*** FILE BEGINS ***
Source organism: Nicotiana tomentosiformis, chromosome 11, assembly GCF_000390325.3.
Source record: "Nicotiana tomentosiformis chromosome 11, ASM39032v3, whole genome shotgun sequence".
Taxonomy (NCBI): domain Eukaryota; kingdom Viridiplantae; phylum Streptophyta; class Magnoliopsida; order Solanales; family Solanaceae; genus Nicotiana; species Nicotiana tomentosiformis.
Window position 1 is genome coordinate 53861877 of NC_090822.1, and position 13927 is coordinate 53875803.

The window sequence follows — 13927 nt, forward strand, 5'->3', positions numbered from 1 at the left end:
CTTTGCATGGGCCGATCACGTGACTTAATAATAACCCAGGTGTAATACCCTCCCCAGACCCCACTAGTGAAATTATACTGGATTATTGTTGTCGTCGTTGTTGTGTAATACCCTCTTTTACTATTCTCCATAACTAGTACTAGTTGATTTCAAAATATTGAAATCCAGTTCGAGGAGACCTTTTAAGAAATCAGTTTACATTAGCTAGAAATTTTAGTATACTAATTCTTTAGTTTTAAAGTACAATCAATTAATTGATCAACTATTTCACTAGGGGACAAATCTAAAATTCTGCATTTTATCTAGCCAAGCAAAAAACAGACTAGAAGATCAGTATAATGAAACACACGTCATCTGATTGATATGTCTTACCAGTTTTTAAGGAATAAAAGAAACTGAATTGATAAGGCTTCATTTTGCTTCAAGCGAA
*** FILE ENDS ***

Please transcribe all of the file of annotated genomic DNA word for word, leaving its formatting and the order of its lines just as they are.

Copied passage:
Source organism: Nicotiana tomentosiformis, chromosome 11, assembly GCF_000390325.3.
Source record: "Nicotiana tomentosiformis chromosome 11, ASM39032v3, whole genome shotgun sequence".
Taxonomy (NCBI): domain Eukaryota; kingdom Viridiplantae; phylum Streptophyta; class Magnoliopsida; order Solanales; family Solanaceae; genus Nicotiana; species Nicotiana tomentosiformis.
Window position 1 is genome coordinate 53861877 of NC_090822.1, and position 13927 is coordinate 53875803.

The window sequence follows — 13927 nt, forward strand, 5'->3', positions numbered from 1 at the left end:
CTTTGCATGGGCCGATCACGTGACTTAATAATAACCCAGGTGTAATACCCTCCCCAGACCCCACTAGTGAAATTATACTGGATTATTGTTGTCGTCGTTGTTGTGTAATACCCTCTTTTACTATTCTCCATAACTAGTACTAGTTGATTTCAAAATATTGAAATCCAGTTCGAGGAGACCTTTTAAGAAATCAGTTTACATTAGCTAGAAATTTTAGTATACTAATTCTTTAGTTTTAAAGTACAATCAATTAATTGATCAACTATTTCACTAGGGGACAAATCTAAAATTCTGCATTTTATCTAGCCAAGCAAAAAACAGACTAGAAGATCAGTATAATGAAACACACGTCATCTGATTGATATGTCTTACCAGTTTTTAAGGAATAAAAGAAACTGAATTGATAAGGCTTCATTTTGCTTCAAGCGAA